Dubai Ports has known ties with Al-Qaeda? Dubai is not a model democratic state, nor is it an Islamic state – it’s a model capitalist state. To a degree that’s actually pretty absurd – they have the 7-star hotel, they’re building the highest building, they’ve built huge island developments where they was no land, they’re always trying to make the biggest this or that. If Dubai’s known for anything, it’s shopping, and the biggest tourist draw is the Dubai Shopping Festival. They advertise their resorts and festivals with pictures of women in bikinis and couples having a romantic glass of wine. Anyone who’s been there could only laugh at the idea of Dubai as a terrorist state.

  • jonst

    Look ummabdulla, no one, or I’m not anyway, calling anyplace a ‘terrorist state”. You raise a strawman argument. A false argument. I say this: I say there was a signficant relationship between the OBL and SOME, I repeat, SOME members of the UAE Royal family. See this link below. If you want to say I am lying about this. Or incorrect, fine. If you want to say Google, or the the guy that wrote Ghost Wars, and about 40 other writers are lying, fine. IF you want to say the reports are correct but they prove nothing, fine. Fine fine fine. But one can’t and be rational anyway, deny the reports of these connections. People are not making this stuff up. They might very well be overeacting to it. But they are not making it. http://www.carnegiecouncil.org/viewMedia.php/prmID/4421

  • Asta

    When Ummadulla wrote about how wonderful Dubai is, I thought, Las Vegas.
    And if can one here can argue that Las Vegas isn’t the Mafia’s money laundering center, go for it. I would love to hear the argument. Dubai is the money laundering member of the UAE.
    And, yeah, I heard about the island developments, supposedly to represent the 50 American States. All I could think was, it’s a Memorial to the Late Great United States.

  • jonst

    Yeah, Vegas Asta, its just a place to have great conferences and such. A family place. Lew Wasserman? Whose is that?
    In any event I love watching Bush start backing away from this. Now they are telling us he just heard about this plan a few days ago. Its beautiful! Watch the bums spin this. “Ports? Oh you mean THOSE ports? No,why didn’t ya say so. We’re not letting those ports go. Nah, no way.”
    They are selling the entire country right down the tubes and taking the middle class down while they are at it. And the elites, millionare pundits, are telling us “relax…you can always work at Walmart. Or join the Army”.

  • http://www.futurebird.com futurebird

    jonst… it’s just I don’t see how transfer from one forign body to another matters– it seems you are talking about a different issue: the consolodation of more and more capitual under fewer corporations– many of these hail from the US.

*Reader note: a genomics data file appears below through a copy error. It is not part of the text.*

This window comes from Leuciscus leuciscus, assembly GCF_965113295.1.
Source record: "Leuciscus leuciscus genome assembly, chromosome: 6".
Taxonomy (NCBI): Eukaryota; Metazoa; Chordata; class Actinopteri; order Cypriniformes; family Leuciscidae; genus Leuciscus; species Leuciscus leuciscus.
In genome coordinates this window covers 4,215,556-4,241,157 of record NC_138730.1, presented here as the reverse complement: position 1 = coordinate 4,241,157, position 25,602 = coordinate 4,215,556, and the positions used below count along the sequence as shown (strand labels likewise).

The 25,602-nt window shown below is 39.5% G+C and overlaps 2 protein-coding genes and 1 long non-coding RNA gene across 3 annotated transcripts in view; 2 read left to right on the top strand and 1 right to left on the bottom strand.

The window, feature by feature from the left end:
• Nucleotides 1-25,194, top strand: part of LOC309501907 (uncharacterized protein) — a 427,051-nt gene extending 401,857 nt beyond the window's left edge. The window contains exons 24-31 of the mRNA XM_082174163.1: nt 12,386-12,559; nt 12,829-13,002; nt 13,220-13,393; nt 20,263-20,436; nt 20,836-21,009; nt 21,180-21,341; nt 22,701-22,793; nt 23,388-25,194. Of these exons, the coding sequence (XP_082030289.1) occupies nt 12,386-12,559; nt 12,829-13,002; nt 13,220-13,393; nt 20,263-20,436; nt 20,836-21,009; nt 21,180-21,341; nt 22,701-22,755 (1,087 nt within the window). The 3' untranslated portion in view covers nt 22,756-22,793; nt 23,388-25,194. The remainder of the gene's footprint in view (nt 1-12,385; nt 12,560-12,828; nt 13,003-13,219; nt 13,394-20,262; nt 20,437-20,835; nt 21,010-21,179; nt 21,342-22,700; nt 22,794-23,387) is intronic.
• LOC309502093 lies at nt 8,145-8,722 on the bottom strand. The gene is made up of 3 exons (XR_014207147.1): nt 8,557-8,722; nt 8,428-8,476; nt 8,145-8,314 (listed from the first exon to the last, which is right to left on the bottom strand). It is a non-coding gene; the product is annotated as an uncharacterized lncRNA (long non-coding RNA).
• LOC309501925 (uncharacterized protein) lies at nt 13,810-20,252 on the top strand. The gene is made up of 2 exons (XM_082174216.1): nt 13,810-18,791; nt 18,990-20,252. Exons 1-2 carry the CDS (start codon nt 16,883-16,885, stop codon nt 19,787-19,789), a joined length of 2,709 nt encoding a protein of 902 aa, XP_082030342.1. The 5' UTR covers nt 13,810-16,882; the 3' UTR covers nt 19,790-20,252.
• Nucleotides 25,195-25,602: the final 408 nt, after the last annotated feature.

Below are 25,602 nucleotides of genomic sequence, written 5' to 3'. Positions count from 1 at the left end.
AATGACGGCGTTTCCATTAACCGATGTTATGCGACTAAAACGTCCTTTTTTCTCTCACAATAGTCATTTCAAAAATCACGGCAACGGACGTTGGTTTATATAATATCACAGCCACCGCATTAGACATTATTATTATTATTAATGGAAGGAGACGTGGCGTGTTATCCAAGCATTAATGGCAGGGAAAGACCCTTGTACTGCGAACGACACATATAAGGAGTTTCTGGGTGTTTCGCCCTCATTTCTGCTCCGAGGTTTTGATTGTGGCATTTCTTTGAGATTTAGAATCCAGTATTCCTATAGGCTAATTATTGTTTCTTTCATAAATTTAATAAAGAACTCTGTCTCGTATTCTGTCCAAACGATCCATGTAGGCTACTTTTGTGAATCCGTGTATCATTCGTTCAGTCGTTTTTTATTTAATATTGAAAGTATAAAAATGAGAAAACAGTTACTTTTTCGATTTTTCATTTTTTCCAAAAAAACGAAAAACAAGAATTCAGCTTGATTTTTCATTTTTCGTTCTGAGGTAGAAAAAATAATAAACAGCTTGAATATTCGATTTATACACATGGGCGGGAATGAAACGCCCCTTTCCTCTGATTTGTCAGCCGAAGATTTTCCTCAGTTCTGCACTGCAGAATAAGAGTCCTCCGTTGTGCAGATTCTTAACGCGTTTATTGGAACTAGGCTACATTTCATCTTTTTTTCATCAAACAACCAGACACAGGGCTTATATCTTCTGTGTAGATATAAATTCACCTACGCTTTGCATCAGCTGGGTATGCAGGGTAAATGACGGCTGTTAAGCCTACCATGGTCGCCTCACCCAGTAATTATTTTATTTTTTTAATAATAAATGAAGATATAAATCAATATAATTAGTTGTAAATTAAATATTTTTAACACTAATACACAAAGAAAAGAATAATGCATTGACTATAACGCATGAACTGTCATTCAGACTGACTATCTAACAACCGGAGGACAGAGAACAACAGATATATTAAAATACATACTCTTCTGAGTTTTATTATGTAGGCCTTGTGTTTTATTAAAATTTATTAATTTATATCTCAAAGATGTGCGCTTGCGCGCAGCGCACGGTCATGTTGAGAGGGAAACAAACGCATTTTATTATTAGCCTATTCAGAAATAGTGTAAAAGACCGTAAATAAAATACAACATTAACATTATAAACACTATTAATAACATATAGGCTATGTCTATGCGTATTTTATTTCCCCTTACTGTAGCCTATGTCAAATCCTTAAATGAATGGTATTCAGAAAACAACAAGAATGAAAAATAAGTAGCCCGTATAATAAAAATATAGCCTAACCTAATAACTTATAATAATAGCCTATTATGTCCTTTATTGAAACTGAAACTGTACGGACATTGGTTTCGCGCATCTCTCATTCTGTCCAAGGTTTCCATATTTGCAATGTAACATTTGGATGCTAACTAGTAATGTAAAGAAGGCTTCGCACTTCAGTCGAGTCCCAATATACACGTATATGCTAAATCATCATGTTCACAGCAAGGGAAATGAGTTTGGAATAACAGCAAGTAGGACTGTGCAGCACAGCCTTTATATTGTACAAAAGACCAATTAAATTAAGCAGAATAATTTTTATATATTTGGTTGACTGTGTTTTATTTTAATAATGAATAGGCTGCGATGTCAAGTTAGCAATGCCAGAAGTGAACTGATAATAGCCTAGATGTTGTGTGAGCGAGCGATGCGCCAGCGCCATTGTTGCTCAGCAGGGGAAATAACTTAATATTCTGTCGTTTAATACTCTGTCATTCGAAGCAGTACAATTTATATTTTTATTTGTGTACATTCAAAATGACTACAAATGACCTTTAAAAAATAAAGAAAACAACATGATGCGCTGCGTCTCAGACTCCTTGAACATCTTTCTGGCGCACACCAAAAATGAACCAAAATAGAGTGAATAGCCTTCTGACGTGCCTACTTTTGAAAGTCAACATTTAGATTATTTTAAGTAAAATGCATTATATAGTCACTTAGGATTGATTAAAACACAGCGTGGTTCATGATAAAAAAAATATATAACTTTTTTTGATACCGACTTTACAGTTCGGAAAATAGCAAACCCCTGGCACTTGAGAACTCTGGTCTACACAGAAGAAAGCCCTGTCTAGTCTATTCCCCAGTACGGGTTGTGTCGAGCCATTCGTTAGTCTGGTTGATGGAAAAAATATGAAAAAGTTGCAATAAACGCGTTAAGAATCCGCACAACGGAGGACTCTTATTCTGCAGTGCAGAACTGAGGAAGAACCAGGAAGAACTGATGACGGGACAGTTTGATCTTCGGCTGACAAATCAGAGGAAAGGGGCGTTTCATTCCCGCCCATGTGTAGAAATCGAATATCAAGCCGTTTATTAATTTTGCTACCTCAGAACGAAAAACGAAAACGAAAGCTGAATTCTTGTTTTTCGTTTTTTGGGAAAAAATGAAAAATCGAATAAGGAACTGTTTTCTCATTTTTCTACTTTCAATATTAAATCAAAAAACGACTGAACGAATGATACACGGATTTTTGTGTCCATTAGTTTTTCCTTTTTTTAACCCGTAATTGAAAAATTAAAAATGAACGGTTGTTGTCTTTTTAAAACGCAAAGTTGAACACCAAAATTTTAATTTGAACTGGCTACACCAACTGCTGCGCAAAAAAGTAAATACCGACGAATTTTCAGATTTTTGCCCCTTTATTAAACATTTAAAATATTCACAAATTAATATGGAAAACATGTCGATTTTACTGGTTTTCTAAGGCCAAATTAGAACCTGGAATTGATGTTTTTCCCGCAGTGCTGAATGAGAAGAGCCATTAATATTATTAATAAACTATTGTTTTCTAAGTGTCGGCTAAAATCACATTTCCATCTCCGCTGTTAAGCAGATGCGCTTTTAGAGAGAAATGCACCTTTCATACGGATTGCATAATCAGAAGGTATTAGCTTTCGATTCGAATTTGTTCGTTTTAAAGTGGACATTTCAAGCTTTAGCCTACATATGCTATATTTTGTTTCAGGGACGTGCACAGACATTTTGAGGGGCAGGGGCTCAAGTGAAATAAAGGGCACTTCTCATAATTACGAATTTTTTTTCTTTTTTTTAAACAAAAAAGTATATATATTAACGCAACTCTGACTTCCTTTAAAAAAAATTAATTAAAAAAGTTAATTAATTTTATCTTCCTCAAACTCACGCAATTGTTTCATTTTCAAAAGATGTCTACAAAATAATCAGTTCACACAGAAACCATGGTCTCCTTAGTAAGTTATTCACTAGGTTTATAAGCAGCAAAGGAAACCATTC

If we want diversity and smaller scale economies this issue isn’t offering much a a starting point.
    I’m yet to understand how a corporation being “forign owned” makes this generally disturbing trend any worse.
    Yes, watching Bush is sickening. I doubt he thought about this one way or another. He’s never vetoed anything– did you know that? He signs every bill. I think he’s just lazy.
    Still, I can’t get on the whole “stop the a-rabs” bandwagon– The only reason this move is getting any attention from the american public is due to their vague and nonspecific mistrust of anything arabic, muslim or wearing a turban. I’m surpassed we haven’t switched back to roman numerals! How many Americans know where this country is? How many realise it is a country and not some kind of “UN of the East” –
    It’d be fun to pretend that my people had finely gotten sick of the corporate take over of our country– but that is wishful thinking.

  • Asta

    futurebird, I’m just glad you’re not teaching my kids.

  • http://www.futurebird.com futurebird

    futurebird, I’m just glad you’re not teaching my kids.
    Huh?

  • jawbone

    I can’t believe Bush was not advised of David C. Sanborn’s position with DPW and what was going on with DPW’s purchase of the British company. Especially since Snow had alread been involved is a sale of a segment of his corporation to DPW.
    Follow the money time, folks.

  • jt from BC

    ASTA
    “I don’t expect much empathy from our non-resident posters here” I thought was directed to me and checking my previous comment could not find any justification, but maybe you meant some one else and my assumption was incorrect.
    Perhaps the Charles Dickens remark was borderline but my remembered image of seeing children picking through garbage in Mexico and other southern countries was a spontaneous response to my childhood images of C.D. and not intended as a put down.
    I hope it was the flippant “Welcome to the 21 century” that you probably found sarcastic instead of flippant, such being the case I can understand, accept and apologize.
    If my other points were interpreted that way this was not my intent, the contents or my impressions were sincere if somewhat unpolished and crude.
    I do ramble but you did note; “Sorry if this sounds lecturing its not intended to be in that vein”